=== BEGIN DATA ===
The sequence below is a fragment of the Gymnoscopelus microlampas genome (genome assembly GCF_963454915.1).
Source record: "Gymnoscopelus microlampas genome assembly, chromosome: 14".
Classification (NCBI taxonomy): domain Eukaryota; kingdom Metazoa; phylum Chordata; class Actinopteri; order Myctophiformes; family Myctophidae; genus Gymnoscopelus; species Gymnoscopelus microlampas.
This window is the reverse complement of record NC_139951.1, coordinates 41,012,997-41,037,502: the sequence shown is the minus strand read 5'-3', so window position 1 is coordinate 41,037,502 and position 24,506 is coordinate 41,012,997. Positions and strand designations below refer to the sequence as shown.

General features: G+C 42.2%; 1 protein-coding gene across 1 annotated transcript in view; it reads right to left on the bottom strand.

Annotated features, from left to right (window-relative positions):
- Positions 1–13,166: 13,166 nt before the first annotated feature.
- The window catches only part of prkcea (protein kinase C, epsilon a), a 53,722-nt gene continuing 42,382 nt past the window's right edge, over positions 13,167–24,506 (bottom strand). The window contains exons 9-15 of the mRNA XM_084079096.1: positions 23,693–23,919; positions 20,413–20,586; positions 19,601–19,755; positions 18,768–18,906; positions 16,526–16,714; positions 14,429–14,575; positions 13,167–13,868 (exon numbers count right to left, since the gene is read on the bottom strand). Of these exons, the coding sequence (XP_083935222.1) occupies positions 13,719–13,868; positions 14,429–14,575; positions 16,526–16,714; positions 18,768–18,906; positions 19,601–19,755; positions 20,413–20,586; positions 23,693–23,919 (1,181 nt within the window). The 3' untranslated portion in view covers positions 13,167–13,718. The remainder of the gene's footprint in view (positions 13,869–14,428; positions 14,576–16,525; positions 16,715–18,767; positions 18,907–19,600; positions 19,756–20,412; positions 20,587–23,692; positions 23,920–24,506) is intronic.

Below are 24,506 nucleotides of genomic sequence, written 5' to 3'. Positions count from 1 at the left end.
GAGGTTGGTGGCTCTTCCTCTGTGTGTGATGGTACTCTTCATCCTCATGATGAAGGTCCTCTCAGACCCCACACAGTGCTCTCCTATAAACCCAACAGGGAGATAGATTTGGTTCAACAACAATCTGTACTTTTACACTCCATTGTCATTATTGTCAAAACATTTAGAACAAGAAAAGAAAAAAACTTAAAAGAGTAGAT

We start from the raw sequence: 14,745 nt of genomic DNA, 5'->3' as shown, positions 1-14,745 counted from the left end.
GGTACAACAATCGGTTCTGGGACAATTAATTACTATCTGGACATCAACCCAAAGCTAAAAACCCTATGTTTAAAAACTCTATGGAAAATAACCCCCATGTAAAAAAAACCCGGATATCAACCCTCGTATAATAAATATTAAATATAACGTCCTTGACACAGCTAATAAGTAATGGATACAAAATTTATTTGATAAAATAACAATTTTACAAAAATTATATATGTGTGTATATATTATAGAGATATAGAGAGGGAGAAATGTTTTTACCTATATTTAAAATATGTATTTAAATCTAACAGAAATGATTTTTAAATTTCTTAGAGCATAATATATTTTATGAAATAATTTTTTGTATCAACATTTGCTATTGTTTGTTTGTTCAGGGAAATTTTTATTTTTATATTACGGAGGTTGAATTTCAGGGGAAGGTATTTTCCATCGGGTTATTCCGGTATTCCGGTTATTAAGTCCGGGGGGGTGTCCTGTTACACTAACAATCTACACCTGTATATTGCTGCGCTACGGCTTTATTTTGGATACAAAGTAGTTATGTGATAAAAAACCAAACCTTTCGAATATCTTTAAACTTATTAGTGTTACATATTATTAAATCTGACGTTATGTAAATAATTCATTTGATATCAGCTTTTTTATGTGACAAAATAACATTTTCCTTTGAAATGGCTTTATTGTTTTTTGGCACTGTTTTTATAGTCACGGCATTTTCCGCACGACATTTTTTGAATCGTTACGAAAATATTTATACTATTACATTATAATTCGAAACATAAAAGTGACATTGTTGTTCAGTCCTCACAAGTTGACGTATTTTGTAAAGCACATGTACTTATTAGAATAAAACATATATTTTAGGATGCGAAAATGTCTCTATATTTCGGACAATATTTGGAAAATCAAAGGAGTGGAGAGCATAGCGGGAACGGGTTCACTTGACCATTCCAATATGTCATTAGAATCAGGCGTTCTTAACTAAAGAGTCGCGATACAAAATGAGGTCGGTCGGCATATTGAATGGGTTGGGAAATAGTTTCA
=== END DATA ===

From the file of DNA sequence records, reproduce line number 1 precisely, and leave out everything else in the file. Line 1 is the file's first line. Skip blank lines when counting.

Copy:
The sequence below is a fragment of the Gymnoscopelus microlampas genome (genome assembly GCF_963454915.1).